Academic journal article Journal of Applied Management and Entrepreneurship

Antecedents in Retail Information Sharing Research: The Case for Personal Shopping Values and Consumer Self-Confidence

Academic journal article Journal of Applied Management and Entrepreneurship

Antecedents in Retail Information Sharing Research: The Case for Personal Shopping Values and Consumer Self-Confidence

Article excerpt

Executive Summary

Theory predicts a set of complex relationships among consumer word of mouth communication, consumer self-confidence, and personal shopping value constructs. This study examines these relationships by focusing upon retail information sharing, consumer's personal self-confidence and social self-confidence, and hedonic and utilitarian shopping values. Results suggest the viability of a model of complex direct and indirect antecedent variable effects of personal shopping value and consumer self-confidence constructs upon information sharing behavior. A discussion focuses upon measurement issues, the observed effects, and the implications for retail operations.

Introduction

The marketing discipline's sustained stream of research in the area of word of mouth communication has produced a significant body of literature that has improved our knowledge about this form of personal communication. For example, our current understanding of the significance of word of mouth communication, catalyzed in part by initial studies in personal influence (Katz & Lazarsfeld, 1955), emphasizes, among other variables, the inherent social character of numerous forms of personal communication. To be more specific, one's ability to influence the opinion of others emanates in part from one's overall social confidence as well as topic specific knowledge (Flynn, Goldsmith & Eastman, 1996; King & Summers, 1970; Reynolds & Darden, 1971). Similarly, social integration plays a significant role in information seeking and opinion seeking behaviors (Feick & Price, 1987; Higie, Feick & Price, 1987; Mooradian 1996; Reynolds & Darden, 1971).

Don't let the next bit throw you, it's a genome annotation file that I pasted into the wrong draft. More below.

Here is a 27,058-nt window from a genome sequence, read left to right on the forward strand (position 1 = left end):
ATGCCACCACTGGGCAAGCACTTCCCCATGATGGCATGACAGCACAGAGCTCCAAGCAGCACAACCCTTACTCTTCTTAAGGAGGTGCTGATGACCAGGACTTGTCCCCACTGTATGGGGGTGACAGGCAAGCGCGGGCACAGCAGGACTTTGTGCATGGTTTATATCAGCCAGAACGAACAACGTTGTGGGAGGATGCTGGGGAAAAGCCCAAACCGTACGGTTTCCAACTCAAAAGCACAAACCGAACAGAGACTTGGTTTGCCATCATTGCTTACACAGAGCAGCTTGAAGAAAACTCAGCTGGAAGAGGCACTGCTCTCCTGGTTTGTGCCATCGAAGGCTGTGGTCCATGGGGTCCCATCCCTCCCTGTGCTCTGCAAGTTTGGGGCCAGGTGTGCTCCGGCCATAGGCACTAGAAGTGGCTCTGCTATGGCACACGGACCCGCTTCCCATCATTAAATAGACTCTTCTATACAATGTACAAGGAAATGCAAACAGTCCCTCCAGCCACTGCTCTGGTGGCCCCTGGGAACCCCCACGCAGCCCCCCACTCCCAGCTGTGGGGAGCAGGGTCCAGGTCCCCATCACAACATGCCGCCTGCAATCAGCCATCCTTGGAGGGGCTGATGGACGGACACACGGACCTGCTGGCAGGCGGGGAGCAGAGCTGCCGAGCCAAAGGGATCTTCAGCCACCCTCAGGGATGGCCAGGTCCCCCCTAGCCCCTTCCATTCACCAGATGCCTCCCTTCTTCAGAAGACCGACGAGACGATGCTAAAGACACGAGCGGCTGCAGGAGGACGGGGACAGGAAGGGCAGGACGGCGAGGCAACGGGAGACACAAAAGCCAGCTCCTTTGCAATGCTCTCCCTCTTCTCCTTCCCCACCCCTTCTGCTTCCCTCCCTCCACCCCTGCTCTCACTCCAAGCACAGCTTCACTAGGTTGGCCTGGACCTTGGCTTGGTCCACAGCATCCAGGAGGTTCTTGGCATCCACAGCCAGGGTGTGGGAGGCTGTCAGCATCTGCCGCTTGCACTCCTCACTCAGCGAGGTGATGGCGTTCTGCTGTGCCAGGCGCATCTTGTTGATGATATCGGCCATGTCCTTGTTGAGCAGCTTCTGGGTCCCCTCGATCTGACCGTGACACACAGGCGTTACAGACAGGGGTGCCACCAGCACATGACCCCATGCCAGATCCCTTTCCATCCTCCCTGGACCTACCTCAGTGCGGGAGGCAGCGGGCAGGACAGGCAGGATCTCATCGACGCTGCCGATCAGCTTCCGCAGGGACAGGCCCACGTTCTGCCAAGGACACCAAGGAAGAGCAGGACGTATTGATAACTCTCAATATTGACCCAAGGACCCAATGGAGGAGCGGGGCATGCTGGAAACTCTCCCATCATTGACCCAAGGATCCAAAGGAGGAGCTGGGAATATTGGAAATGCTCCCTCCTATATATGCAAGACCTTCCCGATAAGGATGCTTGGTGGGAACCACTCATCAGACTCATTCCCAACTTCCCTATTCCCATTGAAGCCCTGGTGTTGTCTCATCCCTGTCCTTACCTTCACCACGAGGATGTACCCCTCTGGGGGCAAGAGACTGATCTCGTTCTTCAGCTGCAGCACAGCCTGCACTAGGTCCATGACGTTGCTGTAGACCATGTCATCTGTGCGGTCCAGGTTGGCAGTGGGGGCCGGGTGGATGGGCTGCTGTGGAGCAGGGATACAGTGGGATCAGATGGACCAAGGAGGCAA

Such findings not only confirm our understanding of the social nature of word of mouth communication; they generate insight into the design of retail information environments. For example, variations in the nature of the information exchanged, a social outcome, and the goods purchased, a personal preference, indicate that retailers should be attentive to the information needs of their shoppers (Higie et al., 1987). Others have recognized also this interplay between social character and personal requirements in the design of retailing environments. To be more specific, in discussing the hedonic and epistemic nature of shopping, Titus and Everett (1995) recommend that retailers should act upon the personal preferences of shoppers and the possibility of an exchange of shopping information when designing shopping atmospheres. Accordingly, this research extends previous research findings (Paridon, 2004) and focuses upon the causal factors of the shopping environment that lead to word of mouth communication, while simultaneously considering the social and personal traits of the shopper.

Conceptual Development

Building upon a number of studies about the availability of product information, merchandising practices (e.g. Paridon, 1987), and store design, Titus and Everett (1995) proposed the consumer retail search process model. It postulates that the search for product information may be guided by epistemic and hedonic constructual systems. The epistemic system, representing the shopper's system of logic, gives rise to a need for the design of in store information displays and merchandising practices, the sine qua non of the epistemic system. The emotionally laden hedonic system is the sensate orientation that accompanies the shopping experience. The retail search model suggests that the individual and the combined effects of these two constructual systems may lead to an efficient, pleasurable, and satisfying shopping experience.

Mall and store research supports the aforementioned hedonic and epistemic postulates of the model. In a mall study, a sensate environmental factor was causally related to the excitement associated with the shopping trip and a desire to continue shopping (Wakefield & Baker, 1998). In store research, a positive emotional state explained one's satisfaction with the shopping experience (Babin & Darden, 1996). …

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